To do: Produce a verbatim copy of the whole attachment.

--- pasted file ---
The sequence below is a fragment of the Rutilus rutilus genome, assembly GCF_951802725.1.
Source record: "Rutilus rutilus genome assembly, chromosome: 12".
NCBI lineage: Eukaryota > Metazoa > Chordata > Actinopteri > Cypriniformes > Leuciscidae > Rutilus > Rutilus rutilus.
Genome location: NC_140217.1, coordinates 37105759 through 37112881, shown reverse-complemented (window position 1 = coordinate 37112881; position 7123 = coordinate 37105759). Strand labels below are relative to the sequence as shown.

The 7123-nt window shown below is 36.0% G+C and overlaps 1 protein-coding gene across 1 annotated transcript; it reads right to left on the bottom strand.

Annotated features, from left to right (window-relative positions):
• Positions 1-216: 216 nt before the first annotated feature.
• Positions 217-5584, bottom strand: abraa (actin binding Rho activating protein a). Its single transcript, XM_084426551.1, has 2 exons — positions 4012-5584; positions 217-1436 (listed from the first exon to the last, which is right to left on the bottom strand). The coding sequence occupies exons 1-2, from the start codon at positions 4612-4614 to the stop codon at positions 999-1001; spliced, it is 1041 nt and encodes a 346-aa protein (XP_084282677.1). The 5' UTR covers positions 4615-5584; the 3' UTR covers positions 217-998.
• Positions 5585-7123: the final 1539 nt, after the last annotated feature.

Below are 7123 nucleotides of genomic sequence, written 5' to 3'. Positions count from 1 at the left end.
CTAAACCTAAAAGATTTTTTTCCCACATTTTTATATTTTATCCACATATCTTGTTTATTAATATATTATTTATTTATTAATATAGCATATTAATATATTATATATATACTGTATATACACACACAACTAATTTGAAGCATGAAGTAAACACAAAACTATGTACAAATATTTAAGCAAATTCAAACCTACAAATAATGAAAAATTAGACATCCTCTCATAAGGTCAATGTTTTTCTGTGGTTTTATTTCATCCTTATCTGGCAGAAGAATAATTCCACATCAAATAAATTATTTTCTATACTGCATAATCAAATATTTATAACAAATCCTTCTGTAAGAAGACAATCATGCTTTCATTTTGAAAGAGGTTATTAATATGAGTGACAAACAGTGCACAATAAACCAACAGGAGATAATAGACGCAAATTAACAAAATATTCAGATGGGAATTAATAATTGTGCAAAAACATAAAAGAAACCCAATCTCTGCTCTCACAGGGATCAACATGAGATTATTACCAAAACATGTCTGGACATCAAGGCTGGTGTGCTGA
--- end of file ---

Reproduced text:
The sequence below is a fragment of the Rutilus rutilus genome, assembly GCF_951802725.1.
Source record: "Rutilus rutilus genome assembly, chromosome: 12".
NCBI lineage: Eukaryota > Metazoa > Chordata > Actinopteri > Cypriniformes > Leuciscidae > Rutilus > Rutilus rutilus.
Genome location: NC_140217.1, coordinates 37105759 through 37112881, shown reverse-complemented (window position 1 = coordinate 37112881; position 7123 = coordinate 37105759). Strand labels below are relative to the sequence as shown.

The 7123-nt window shown below is 36.0% G+C and overlaps 1 protein-coding gene across 1 annotated transcript; it reads right to left on the bottom strand.

Annotated features, from left to right (window-relative positions):
• Positions 1-216: 216 nt before the first annotated feature.
• Positions 217-5584, bottom strand: abraa (actin binding Rho activating protein a). Its single transcript, XM_084426551.1, has 2 exons — positions 4012-5584; positions 217-1436 (listed from the first exon to the last, which is right to left on the bottom strand). The coding sequence occupies exons 1-2, from the start codon at positions 4612-4614 to the stop codon at positions 999-1001; spliced, it is 1041 nt and encodes a 346-aa protein (XP_084282677.1). The 5' UTR covers positions 4615-5584; the 3' UTR covers positions 217-998.
• Positions 5585-7123: the final 1539 nt, after the last annotated feature.

Below are 7123 nucleotides of genomic sequence, written 5' to 3'. Positions count from 1 at the left end.
CTAAACCTAAAAGATTTTTTTCCCACATTTTTATATTTTATCCACATATCTTGTTTATTAATATATTATTTATTTATTAATATAGCATATTAATATATTATATATATACTGTATATACACACACAACTAATTTGAAGCATGAAGTAAACACAAAACTATGTACAAATATTTAAGCAAATTCAAACCTACAAATAATGAAAAATTAGACATCCTCTCATAAGGTCAATGTTTTTCTGTGGTTTTATTTCATCCTTATCTGGCAGAAGAATAATTCCACATCAAATAAATTATTTTCTATACTGCATAATCAAATATTTATAACAAATCCTTCTGTAAGAAGACAATCATGCTTTCATTTTGAAAGAGGTTATTAATATGAGTGACAAACAGTGCACAATAAACCAACAGGAGATAATAGACGCAAATTAACAAAATATTCAGATGGGAATTAATAATTGTGCAAAAACATAAAAGAAACCCAATCTCTGCTCTCACAGGGATCAACATGAGATTATTACCAAAACATGTCTGGACATCAAGGCTGGTGTGCTGA